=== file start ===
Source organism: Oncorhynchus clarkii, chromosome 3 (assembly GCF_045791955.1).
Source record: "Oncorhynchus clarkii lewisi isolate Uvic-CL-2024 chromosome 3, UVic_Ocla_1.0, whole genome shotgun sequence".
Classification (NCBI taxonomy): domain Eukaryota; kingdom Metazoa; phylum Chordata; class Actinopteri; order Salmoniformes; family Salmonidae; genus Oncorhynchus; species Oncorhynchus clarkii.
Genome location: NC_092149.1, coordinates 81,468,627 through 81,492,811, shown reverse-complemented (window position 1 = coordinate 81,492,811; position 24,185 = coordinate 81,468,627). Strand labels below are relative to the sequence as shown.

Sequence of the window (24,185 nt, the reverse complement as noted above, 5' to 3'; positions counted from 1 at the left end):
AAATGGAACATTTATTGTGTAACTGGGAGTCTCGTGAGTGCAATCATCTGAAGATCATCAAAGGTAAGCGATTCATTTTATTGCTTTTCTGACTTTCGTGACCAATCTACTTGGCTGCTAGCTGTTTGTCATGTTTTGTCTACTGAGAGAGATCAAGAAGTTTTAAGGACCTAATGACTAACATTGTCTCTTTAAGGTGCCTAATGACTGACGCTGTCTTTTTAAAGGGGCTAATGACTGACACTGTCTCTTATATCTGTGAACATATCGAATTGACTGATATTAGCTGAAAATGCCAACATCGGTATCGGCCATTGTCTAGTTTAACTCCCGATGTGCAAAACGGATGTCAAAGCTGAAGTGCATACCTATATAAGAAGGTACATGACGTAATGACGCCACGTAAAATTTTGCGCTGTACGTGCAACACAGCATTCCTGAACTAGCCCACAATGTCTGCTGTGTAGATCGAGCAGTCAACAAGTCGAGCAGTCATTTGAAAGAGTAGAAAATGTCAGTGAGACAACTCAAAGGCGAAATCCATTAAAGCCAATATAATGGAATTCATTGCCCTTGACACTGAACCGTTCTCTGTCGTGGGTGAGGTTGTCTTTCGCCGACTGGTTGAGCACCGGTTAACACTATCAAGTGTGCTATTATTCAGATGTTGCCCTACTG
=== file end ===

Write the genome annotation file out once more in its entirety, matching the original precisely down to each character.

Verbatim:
Source organism: Oncorhynchus clarkii, chromosome 3 (assembly GCF_045791955.1).
Source record: "Oncorhynchus clarkii lewisi isolate Uvic-CL-2024 chromosome 3, UVic_Ocla_1.0, whole genome shotgun sequence".
Classification (NCBI taxonomy): domain Eukaryota; kingdom Metazoa; phylum Chordata; class Actinopteri; order Salmoniformes; family Salmonidae; genus Oncorhynchus; species Oncorhynchus clarkii.
Genome location: NC_092149.1, coordinates 81,468,627 through 81,492,811, shown reverse-complemented (window position 1 = coordinate 81,492,811; position 24,185 = coordinate 81,468,627). Strand labels below are relative to the sequence as shown.

Sequence of the window (24,185 nt, the reverse complement as noted above, 5' to 3'; positions counted from 1 at the left end):
AAATGGAACATTTATTGTGTAACTGGGAGTCTCGTGAGTGCAATCATCTGAAGATCATCAAAGGTAAGCGATTCATTTTATTGCTTTTCTGACTTTCGTGACCAATCTACTTGGCTGCTAGCTGTTTGTCATGTTTTGTCTACTGAGAGAGATCAAGAAGTTTTAAGGACCTAATGACTAACATTGTCTCTTTAAGGTGCCTAATGACTGACGCTGTCTTTTTAAAGGGGCTAATGACTGACACTGTCTCTTATATCTGTGAACATATCGAATTGACTGATATTAGCTGAAAATGCCAACATCGGTATCGGCCATTGTCTAGTTTAACTCCCGATGTGCAAAACGGATGTCAAAGCTGAAGTGCATACCTATATAAGAAGGTACATGACGTAATGACGCCACGTAAAATTTTGCGCTGTACGTGCAACACAGCATTCCTGAACTAGCCCACAATGTCTGCTGTGTAGATCGAGCAGTCAACAAGTCGAGCAGTCATTTGAAAGAGTAGAAAATGTCAGTGAGACAACTCAAAGGCGAAATCCATTAAAGCCAATATAATGGAATTCATTGCCCTTGACACTGAACCGTTCTCTGTCGTGGGTGAGGTTGTCTTTCGCCGACTGGTTGAGCACCGGTTAACACTATCAAGTGTGCTATTATTCAGATGTTGCCCTACTG